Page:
News UpdatesAdditional Press Releases and Clips » Up one level
News updates on our work from the Coast to the Rockies.
The I-90 Snoqualmie Pass East Project and a confirmed new first-ever I-90 wildlife bridge is at the top of Conservation Northwest's holiday wish list this year.
To protect sacred sites and practice traditional knowledge and uses, First Nations bands who share the unique "pocket desert" ecosystem of south-central BC have banded together to support a proposed new South-Okanagan Similkameen Grasslands National Park.
July 4 - Holiday travel just got safer: Congress has approved a bill that helps prevent wildlife collisions on our highways - protecting drivers, passengers, and animals.
Jan 7 - Conservation Northwest and others appeal a project opening 170 miles of new roads to off-road use in the Colville National Forest near Chewelah, spurring potential for the blazing of many more miles of illegal ATV trails on public lands.
Wildlife connectivity promised by latest construction savings on the I-90 East Project: a newly awarded bid for the latest construction phase moves the project closer to a first true wildlife bridge in Washington.
Jun 13 - Two youth at Dunlap Elementary in south Seattle were honored by the I-90 Wildlife Bridges Coalition for their artwork and essay entries in the 7th annual Bridging Futures Contest.
"It's important to think about animals when designing a highway because you're destroying their habitat," said student Thomas Snedeker of Lincoln Elementary School in Ellensburg, Washington. "You have to be sure that they can have access to a habitat that they need for survival." Thomas was the eastern Washington winner of this year's Bridging Futures Art and Essay Contest.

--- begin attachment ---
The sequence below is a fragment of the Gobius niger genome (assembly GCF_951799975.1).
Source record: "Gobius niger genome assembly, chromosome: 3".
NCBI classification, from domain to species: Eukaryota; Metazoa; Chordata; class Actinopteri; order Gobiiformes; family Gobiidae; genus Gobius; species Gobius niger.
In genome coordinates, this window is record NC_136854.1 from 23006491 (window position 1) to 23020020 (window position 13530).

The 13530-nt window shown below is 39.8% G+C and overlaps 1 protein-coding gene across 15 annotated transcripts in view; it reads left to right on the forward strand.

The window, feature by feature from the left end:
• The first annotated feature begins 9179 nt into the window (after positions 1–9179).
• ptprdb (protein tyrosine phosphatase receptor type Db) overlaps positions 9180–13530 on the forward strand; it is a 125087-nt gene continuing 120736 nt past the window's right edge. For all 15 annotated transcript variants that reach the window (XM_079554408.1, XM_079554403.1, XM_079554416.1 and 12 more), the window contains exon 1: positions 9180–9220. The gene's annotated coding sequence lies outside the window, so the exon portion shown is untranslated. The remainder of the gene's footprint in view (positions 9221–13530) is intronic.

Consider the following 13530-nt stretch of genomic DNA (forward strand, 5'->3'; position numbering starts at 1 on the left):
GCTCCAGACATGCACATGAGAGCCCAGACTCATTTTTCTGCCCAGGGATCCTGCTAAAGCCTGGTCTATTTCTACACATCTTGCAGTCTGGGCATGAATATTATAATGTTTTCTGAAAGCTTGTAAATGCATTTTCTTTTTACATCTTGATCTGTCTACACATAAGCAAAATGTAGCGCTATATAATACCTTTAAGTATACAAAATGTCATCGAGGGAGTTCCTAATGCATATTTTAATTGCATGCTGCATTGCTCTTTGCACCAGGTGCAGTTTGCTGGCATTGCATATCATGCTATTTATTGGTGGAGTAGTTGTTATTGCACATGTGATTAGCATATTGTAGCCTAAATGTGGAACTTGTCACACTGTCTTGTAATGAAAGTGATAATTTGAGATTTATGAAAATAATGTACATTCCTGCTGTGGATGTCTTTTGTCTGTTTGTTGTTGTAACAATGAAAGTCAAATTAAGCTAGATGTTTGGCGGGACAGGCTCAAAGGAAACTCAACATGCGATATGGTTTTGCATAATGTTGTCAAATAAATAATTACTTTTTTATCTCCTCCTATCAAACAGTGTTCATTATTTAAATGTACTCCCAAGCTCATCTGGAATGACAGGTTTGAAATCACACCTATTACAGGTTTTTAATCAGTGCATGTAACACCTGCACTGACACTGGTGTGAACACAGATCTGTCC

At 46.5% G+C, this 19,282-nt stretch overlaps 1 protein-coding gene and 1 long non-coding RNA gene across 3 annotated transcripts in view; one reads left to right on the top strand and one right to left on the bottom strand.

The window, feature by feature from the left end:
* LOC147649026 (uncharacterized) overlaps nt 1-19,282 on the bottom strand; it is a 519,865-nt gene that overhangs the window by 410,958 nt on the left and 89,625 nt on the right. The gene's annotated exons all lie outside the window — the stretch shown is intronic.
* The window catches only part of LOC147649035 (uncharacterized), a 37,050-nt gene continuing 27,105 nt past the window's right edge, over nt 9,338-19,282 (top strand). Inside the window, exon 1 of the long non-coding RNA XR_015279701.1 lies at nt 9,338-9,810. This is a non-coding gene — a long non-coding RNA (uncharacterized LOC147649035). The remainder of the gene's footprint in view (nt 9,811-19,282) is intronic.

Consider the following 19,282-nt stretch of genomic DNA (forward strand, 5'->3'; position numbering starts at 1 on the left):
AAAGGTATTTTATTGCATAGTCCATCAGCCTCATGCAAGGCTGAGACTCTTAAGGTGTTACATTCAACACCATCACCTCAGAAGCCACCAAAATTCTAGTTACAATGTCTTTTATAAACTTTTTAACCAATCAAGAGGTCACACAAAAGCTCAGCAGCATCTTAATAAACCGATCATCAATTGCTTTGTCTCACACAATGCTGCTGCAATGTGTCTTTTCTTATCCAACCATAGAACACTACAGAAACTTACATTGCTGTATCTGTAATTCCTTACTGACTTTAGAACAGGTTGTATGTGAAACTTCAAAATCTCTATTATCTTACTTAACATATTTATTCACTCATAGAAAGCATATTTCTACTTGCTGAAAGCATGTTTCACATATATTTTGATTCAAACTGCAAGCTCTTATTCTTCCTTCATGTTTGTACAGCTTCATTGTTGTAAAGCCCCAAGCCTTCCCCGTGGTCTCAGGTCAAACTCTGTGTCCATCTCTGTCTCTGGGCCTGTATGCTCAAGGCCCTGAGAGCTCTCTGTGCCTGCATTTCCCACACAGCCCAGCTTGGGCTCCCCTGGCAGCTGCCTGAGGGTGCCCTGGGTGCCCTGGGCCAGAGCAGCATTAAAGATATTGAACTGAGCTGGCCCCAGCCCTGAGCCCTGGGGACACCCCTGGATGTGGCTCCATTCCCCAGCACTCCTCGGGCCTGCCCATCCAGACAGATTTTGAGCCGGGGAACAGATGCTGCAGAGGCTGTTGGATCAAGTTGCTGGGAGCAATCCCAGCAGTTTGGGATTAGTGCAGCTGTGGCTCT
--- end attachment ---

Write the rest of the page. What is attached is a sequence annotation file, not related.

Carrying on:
Gov. Gregoire signs a final transportation bill that extends the I-90 upgrade through the Cascades, including plans for Washington’s first-ever wildlife crossing bridge in an important wildlife connectivity corridor.
Congress' compromise budget to fund the government until October includes a rider to strip protections for wolves, including eastern Washington's wolves, and other cuts for wildlife and habitat.
In the Columbia Highlands, working ranches, small timber operations, and farms are not only the lifeblood of the community, they are vital to wildlife. Conservation Northwest is working with the Gothams and other stewards who have cared for family lands for generations to help ensure that these special place are safe from development.
Reintroduction of Pacific fishers, a small native mammal, to Washington's Olympic Peninsula, comes to a successful finish. The animals will continue to be tracked and monitored by remote camera and radio collar.
The winter of 2009-2010 features the third and final winter of fisher releases. Pacific fishers, deep-forest hunter and smaller relative to the wolverine, are being reintroduced to Olympic National Park after an 80-year absence.